One of the differences appears to be that sociopaths tend to act out in controlled, premeditated ways, to indulge in "calculated or opportunistic violence," and are "often social predators." Psychopaths, on the other hand, tend to be impulsive, and more likely to run afoul of law enforcement. So I will continue to use the term "sociopathic" to describe many of the behaviors I have observed by reading the manosphere.
We are learning that sociopaths are more common than previously acknowledged, and they often function at very high levels. I've read several articles or books in the past year written by people who identify as sociopaths. There is even considerable interest in whether, and in what ways, sociopaths serve society or whether sociopathy is an evolutionarily advantageous trait. It's a topic that the manosphereans themselves occasionally discuss.
Personally, I have known two people in my life that I suspect were sociopaths, one a (now deceased) member of my own family. So it appears they walk amongst us, and pass as "normal" most of the time.
And that's probably true of many of the "manospherian" bloggers themselves. Some of the manospherian bloggers and their commentators make such chilling pronouncements, evince such utter lack of empathy and such endless wells of rage, that it's hard to deny they exhibit sociopathic tendencies. Of course, they're doing so, in most cases, under the cloak of anonymity. Part of the threat of being "doxxed" in this 'sphere is that the disparity between their online and offline personas is so great that they have much to lose by being attached to the opinions they fearlessly share online. They are well aware that by being doxxed, they will be exposed as freaks, objects of scorn, pity, and fear, to the very people they depend on most.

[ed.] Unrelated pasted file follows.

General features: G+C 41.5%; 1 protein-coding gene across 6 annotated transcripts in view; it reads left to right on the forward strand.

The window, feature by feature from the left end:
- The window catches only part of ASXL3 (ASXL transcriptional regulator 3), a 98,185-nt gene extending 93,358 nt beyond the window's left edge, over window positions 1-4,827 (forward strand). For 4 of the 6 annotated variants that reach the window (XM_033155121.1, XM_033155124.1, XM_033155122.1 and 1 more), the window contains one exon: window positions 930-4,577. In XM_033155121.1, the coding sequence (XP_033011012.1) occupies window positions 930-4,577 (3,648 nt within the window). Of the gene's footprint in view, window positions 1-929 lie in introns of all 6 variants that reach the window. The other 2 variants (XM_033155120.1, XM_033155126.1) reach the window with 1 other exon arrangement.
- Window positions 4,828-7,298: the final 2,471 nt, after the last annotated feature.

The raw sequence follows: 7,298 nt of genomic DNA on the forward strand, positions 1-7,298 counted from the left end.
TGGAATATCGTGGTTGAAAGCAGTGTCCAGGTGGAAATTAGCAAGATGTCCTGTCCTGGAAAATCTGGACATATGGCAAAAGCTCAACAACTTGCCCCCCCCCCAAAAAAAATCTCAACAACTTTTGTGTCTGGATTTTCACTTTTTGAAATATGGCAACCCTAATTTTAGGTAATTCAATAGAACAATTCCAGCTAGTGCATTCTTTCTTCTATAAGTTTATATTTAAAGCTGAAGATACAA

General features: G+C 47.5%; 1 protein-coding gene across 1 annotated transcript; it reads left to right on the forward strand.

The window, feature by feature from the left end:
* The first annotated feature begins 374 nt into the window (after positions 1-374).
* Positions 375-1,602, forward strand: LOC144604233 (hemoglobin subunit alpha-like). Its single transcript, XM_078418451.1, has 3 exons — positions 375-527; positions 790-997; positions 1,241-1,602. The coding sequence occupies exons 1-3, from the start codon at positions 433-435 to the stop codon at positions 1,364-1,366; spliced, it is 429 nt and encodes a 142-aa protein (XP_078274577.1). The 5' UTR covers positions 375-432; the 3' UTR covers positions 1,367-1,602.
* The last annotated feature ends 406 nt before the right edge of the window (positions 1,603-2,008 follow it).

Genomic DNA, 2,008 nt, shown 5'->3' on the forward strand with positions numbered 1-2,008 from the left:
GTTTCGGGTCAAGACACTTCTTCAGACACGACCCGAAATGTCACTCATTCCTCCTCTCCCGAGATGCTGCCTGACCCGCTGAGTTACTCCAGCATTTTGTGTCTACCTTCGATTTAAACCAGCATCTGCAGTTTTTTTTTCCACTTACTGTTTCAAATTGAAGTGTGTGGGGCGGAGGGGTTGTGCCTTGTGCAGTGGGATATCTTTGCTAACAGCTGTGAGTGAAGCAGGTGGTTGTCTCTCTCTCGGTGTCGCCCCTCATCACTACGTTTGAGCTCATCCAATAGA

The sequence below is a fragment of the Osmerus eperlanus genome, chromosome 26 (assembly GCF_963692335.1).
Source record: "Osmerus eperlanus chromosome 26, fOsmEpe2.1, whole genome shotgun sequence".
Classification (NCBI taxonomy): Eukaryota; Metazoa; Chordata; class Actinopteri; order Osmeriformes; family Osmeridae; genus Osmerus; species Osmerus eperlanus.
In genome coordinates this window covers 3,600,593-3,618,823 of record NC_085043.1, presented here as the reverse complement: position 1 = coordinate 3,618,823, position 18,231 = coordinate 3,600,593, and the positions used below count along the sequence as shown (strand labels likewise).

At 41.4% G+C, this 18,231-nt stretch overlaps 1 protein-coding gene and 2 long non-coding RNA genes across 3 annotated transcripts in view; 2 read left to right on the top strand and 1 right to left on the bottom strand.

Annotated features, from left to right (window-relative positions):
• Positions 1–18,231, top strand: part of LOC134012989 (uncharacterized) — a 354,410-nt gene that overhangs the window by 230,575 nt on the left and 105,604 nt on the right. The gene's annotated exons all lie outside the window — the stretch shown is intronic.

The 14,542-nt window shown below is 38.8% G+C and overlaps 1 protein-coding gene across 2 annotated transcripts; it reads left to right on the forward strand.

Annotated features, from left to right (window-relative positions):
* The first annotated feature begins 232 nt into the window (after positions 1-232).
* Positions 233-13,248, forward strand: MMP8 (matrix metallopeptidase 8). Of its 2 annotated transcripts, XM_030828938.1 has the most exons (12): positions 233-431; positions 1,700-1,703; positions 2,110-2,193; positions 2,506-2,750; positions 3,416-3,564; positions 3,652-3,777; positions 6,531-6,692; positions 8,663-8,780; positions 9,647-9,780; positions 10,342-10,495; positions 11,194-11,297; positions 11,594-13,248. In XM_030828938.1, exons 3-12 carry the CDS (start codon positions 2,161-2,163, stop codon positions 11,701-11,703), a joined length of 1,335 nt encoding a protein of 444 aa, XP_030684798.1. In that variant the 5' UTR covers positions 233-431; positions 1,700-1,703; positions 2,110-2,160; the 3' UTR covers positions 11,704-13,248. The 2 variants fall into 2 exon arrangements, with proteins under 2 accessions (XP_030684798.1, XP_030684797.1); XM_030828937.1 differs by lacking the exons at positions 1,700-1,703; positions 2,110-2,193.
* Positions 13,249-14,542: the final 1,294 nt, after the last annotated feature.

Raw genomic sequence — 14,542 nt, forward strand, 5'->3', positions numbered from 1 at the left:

Of course, despite the handles they hide behind, the active participants inevitably drop clues when they refer to their "real" lives, and from these scattered crumbs it's clear that some of them occupy positions of considerable authority and public trust. (It's enough to keep a person up at night!)
On the other hand, the same anti-social traits that make them "scary" (or at least damned peculiar) as individuals also keep them immobilized as a social or political group. As the recent frenzy of doxxing and smearing proves, the most popular bloggers, despite being charismatic enough to generate followers, cannot form the kinds of strong alliances that would allow them to organize an effective campaign or exert much influence on society in general. They can only wreak havoc on each other, the unfortunate people in their immediate circle (i.e., spouses and children), or upon targets that they perceive are powerless, weak, and unable to retaliate (although I think Paul Elam of AVfM may have seriously miscalculated when he decided to take on Prof. Mercier).
Is it possible that the "manosphere" is a symptom, not of some broad-seated social malaise, but of the internet giving the sociopaths who have always existed a loud (albeit rather impotent) "voice?"
Note bene: Now I am in no way suggesting that everyone who has taken "the Red Pill" is sociopathic, of course. In fact, most of the traffic on those sites is probably coming from very young disaffected youth who are looking for answers, an outlet to safely vent their frustrations, or a forum in which to entertain their fantasies of dominance. A recent reddit survey indicates that the vast majority of respondents who characterized themselves as MRAs are between the ages of 17-20, white, and, while politically "extremely conservative," are not religious. Is it overly optimistic to trust that as they gain experience, intelligence, and find their paths in life, they will wander away from these dark recesses and integrate themselves into the mainstream?